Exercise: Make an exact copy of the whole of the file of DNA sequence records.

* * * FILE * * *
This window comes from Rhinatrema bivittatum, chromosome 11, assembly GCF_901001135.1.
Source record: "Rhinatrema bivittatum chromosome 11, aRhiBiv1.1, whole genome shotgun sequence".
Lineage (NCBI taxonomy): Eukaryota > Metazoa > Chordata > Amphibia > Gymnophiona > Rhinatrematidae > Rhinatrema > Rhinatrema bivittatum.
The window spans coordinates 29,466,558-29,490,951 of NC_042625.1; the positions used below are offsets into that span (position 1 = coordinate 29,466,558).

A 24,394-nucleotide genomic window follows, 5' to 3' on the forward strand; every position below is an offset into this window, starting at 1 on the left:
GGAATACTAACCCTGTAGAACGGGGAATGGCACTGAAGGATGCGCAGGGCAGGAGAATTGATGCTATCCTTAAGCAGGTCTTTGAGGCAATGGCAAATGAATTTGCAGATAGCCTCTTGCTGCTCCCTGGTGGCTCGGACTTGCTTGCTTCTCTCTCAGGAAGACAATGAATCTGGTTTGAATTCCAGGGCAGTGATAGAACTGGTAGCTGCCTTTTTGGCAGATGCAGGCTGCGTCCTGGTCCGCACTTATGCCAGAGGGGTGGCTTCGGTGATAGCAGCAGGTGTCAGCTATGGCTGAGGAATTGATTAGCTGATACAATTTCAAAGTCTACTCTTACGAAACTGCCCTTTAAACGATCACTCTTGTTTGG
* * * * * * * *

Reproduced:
This window comes from Rhinatrema bivittatum, chromosome 11, assembly GCF_901001135.1.
Source record: "Rhinatrema bivittatum chromosome 11, aRhiBiv1.1, whole genome shotgun sequence".
Lineage (NCBI taxonomy): Eukaryota > Metazoa > Chordata > Amphibia > Gymnophiona > Rhinatrematidae > Rhinatrema > Rhinatrema bivittatum.
The window spans coordinates 29,466,558-29,490,951 of NC_042625.1; the positions used below are offsets into that span (position 1 = coordinate 29,466,558).

A 24,394-nucleotide genomic window follows, 5' to 3' on the forward strand; every position below is an offset into this window, starting at 1 on the left:
GGAATACTAACCCTGTAGAACGGGGAATGGCACTGAAGGATGCGCAGGGCAGGAGAATTGATGCTATCCTTAAGCAGGTCTTTGAGGCAATGGCAAATGAATTTGCAGATAGCCTCTTGCTGCTCCCTGGTGGCTCGGACTTGCTTGCTTCTCTCTCAGGAAGACAATGAATCTGGTTTGAATTCCAGGGCAGTGATAGAACTGGTAGCTGCCTTTTTGGCAGATGCAGGCTGCGTCCTGGTCCGCACTTATGCCAGAGGGGTGGCTTCGGTGATAGCAGCAGGTGTCAGCTATGGCTGAGGAATTGATTAGCTGATACAATTTCAAAGTCTACTCTTACGAAACTGCCCTTTAAACGATCACTCTTGTTTGG